If I should die, think only this of me:
That there's some corner of a foreign field
That is for ever England.
From The Soldier to Anthem for Doomed Youth Rupert Brooke and Wilfred Owen are two of the best-loved poets from the heroic lost generation of the First World War. Brooke's work was well-known before the war, with the now iconic lines:
'Stands the Church clock at ten to three?
And is there honey still for tea?'
from The Old Vicarage, Grantchester. And Wilfred Owen, awarded the Military Cross, had been writing poetry since he was ten years old.
This superb collection is the perfect introduction to two of our greatest poets.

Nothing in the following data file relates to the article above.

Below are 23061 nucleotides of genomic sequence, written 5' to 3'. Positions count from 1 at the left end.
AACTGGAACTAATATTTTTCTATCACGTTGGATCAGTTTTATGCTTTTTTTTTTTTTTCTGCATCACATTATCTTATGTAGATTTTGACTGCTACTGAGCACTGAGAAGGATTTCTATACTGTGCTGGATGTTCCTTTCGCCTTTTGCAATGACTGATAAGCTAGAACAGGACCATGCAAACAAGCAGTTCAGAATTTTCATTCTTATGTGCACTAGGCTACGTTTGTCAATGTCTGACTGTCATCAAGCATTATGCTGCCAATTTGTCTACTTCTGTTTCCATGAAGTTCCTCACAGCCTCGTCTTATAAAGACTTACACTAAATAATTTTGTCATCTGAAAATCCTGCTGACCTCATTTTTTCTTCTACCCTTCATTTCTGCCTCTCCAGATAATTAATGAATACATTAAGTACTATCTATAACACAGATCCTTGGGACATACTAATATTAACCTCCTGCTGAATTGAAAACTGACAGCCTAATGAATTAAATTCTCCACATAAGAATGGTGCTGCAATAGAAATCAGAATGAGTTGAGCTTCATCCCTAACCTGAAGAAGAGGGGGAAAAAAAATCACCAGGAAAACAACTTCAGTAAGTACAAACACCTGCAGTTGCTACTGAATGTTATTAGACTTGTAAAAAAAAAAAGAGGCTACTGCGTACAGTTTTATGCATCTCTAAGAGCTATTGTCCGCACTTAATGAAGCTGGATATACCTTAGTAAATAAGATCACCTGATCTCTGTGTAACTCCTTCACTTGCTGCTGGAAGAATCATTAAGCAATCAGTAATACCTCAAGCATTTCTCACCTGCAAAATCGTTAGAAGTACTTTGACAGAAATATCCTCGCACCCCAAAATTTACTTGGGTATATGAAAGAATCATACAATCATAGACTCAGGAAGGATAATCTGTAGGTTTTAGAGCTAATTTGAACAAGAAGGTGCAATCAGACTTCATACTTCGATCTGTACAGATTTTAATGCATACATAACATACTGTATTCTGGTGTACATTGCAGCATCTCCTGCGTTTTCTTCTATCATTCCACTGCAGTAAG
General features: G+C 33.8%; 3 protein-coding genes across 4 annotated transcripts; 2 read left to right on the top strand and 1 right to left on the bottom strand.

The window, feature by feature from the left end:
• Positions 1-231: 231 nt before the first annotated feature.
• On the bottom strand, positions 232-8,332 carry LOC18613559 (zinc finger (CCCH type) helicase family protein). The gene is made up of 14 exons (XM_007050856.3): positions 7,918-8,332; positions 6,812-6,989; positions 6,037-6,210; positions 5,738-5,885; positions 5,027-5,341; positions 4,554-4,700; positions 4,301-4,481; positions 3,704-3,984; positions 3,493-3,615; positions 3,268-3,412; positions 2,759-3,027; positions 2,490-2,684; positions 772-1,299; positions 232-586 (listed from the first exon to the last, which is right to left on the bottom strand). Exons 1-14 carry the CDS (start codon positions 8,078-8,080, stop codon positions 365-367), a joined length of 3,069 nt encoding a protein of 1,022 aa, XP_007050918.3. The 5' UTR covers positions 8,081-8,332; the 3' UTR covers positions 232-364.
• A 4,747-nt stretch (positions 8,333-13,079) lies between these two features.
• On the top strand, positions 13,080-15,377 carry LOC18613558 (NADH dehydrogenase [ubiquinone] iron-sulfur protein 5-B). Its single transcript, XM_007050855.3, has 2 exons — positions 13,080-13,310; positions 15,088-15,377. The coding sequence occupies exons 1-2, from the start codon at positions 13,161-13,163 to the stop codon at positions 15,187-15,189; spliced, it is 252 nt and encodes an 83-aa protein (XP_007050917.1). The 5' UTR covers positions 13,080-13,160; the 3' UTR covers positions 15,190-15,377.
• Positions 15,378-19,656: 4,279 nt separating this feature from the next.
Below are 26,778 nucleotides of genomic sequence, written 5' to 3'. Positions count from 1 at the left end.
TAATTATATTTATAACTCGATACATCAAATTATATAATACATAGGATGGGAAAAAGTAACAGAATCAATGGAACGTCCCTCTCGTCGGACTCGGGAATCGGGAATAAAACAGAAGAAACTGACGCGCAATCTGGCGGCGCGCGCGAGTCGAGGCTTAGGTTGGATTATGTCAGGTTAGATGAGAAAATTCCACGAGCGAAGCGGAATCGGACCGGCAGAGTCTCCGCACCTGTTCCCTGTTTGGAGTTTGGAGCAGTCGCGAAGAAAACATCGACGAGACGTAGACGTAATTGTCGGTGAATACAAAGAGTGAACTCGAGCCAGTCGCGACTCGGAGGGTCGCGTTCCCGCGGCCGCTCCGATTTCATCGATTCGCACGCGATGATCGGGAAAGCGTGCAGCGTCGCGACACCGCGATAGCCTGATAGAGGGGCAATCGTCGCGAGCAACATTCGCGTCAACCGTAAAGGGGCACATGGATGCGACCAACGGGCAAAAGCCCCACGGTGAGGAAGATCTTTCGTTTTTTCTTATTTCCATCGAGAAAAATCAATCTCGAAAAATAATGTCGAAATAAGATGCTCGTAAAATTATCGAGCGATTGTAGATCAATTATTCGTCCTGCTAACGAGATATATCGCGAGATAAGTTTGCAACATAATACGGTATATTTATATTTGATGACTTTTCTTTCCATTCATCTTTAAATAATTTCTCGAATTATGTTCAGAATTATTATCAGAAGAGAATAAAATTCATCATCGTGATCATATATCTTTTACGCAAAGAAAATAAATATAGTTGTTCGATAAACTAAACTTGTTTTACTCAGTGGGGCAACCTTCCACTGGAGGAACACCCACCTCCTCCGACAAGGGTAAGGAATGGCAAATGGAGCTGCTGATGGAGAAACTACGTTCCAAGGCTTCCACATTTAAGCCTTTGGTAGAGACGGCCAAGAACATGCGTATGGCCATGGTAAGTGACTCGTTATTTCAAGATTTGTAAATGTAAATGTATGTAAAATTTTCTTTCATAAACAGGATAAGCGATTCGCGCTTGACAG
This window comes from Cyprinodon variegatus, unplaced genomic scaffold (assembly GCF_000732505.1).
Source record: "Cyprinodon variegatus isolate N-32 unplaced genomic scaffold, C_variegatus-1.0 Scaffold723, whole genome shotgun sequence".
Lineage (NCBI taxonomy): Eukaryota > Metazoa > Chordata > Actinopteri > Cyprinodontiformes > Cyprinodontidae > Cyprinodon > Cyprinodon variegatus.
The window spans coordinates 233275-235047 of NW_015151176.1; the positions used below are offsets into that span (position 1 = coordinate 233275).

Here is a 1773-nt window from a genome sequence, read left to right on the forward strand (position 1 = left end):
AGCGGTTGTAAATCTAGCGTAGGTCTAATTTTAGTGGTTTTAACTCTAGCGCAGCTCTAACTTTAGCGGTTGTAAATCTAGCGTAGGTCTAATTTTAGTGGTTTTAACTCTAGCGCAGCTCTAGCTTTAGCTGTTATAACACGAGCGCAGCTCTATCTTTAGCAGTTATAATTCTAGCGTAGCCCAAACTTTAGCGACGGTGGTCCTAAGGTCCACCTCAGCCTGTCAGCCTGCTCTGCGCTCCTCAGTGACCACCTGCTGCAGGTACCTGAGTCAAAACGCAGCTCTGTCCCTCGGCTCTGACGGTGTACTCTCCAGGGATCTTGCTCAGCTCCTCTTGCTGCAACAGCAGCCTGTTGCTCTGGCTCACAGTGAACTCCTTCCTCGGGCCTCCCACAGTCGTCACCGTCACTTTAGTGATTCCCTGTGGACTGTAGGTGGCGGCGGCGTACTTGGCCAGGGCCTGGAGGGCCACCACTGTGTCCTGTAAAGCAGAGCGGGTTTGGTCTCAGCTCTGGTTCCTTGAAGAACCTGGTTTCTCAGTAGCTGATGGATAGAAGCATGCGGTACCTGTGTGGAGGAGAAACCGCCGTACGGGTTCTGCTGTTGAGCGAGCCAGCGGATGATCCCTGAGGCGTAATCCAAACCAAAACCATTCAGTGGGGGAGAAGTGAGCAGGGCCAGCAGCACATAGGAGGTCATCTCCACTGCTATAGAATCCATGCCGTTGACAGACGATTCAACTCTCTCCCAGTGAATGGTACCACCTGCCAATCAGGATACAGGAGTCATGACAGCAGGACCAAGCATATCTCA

Rupert Brooke (1887-1915) was educated at Rugby and King's College, Cambridge. His first book of verse, Poems, was published in 1911. When World War I broke out, he joined the Royal Naval Division and died on the way to Gallipoli in 1915.
Wilfred Owen (1893-1918) began writing poetry as a teenager and became an English teacher in France. During World War I he fought on the Somme, was awarded the Military Cross and was killed just before the war ended.